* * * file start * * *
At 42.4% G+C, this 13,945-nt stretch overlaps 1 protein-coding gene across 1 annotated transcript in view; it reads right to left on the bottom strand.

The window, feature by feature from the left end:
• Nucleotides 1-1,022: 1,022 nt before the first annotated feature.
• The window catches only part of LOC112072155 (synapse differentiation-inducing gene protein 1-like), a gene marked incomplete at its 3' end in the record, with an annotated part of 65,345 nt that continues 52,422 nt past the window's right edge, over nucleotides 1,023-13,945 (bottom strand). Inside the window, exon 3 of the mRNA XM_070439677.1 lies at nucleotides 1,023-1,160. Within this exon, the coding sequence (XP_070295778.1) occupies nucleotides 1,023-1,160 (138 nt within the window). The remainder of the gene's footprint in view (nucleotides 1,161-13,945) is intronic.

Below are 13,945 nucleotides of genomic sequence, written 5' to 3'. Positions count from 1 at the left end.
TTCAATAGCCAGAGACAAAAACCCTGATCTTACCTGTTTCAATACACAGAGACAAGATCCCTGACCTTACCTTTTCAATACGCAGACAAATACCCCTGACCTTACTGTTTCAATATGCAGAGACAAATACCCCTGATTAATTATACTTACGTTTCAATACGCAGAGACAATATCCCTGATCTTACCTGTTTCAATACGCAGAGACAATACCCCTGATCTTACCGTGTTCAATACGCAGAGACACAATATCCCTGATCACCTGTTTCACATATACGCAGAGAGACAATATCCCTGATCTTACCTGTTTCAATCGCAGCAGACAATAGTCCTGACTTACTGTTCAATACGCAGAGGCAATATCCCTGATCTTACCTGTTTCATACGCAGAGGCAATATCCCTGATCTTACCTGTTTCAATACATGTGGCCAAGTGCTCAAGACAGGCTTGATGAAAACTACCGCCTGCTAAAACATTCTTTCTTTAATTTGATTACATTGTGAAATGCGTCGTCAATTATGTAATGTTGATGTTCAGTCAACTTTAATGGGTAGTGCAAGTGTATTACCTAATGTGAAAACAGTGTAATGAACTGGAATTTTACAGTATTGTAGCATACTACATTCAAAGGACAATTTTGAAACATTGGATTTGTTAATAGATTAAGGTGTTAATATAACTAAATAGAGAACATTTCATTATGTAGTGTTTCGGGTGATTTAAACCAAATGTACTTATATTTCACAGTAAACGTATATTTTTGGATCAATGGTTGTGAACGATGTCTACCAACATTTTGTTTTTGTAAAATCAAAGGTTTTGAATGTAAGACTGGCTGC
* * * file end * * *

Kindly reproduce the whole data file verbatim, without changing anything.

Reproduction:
At 42.4% G+C, this 13,945-nt stretch overlaps 1 protein-coding gene across 1 annotated transcript in view; it reads right to left on the bottom strand.

The window, feature by feature from the left end:
• Nucleotides 1-1,022: 1,022 nt before the first annotated feature.
• The window catches only part of LOC112072155 (synapse differentiation-inducing gene protein 1-like), a gene marked incomplete at its 3' end in the record, with an annotated part of 65,345 nt that continues 52,422 nt past the window's right edge, over nucleotides 1,023-13,945 (bottom strand). Inside the window, exon 3 of the mRNA XM_070439677.1 lies at nucleotides 1,023-1,160. Within this exon, the coding sequence (XP_070295778.1) occupies nucleotides 1,023-1,160 (138 nt within the window). The remainder of the gene's footprint in view (nucleotides 1,161-13,945) is intronic.

Below are 13,945 nucleotides of genomic sequence, written 5' to 3'. Positions count from 1 at the left end.
TTCAATAGCCAGAGACAAAAACCCTGATCTTACCTGTTTCAATACACAGAGACAAGATCCCTGACCTTACCTTTTCAATACGCAGACAAATACCCCTGACCTTACTGTTTCAATATGCAGAGACAAATACCCCTGATTAATTATACTTACGTTTCAATACGCAGAGACAATATCCCTGATCTTACCTGTTTCAATACGCAGAGACAATACCCCTGATCTTACCGTGTTCAATACGCAGAGACACAATATCCCTGATCACCTGTTTCACATATACGCAGAGAGACAATATCCCTGATCTTACCTGTTTCAATCGCAGCAGACAATAGTCCTGACTTACTGTTCAATACGCAGAGGCAATATCCCTGATCTTACCTGTTTCATACGCAGAGGCAATATCCCTGATCTTACCTGTTTCAATACATGTGGCCAAGTGCTCAAGACAGGCTTGATGAAAACTACCGCCTGCTAAAACATTCTTTCTTTAATTTGATTACATTGTGAAATGCGTCGTCAATTATGTAATGTTGATGTTCAGTCAACTTTAATGGGTAGTGCAAGTGTATTACCTAATGTGAAAACAGTGTAATGAACTGGAATTTTACAGTATTGTAGCATACTACATTCAAAGGACAATTTTGAAACATTGGATTTGTTAATAGATTAAGGTGTTAATATAACTAAATAGAGAACATTTCATTATGTAGTGTTTCGGGTGATTTAAACCAAATGTACTTATATTTCACAGTAAACGTATATTTTTGGATCAATGGTTGTGAACGATGTCTACCAACATTTTGTTTTTGTAAAATCAAAGGTTTTGAATGTAAGACTGGCTGC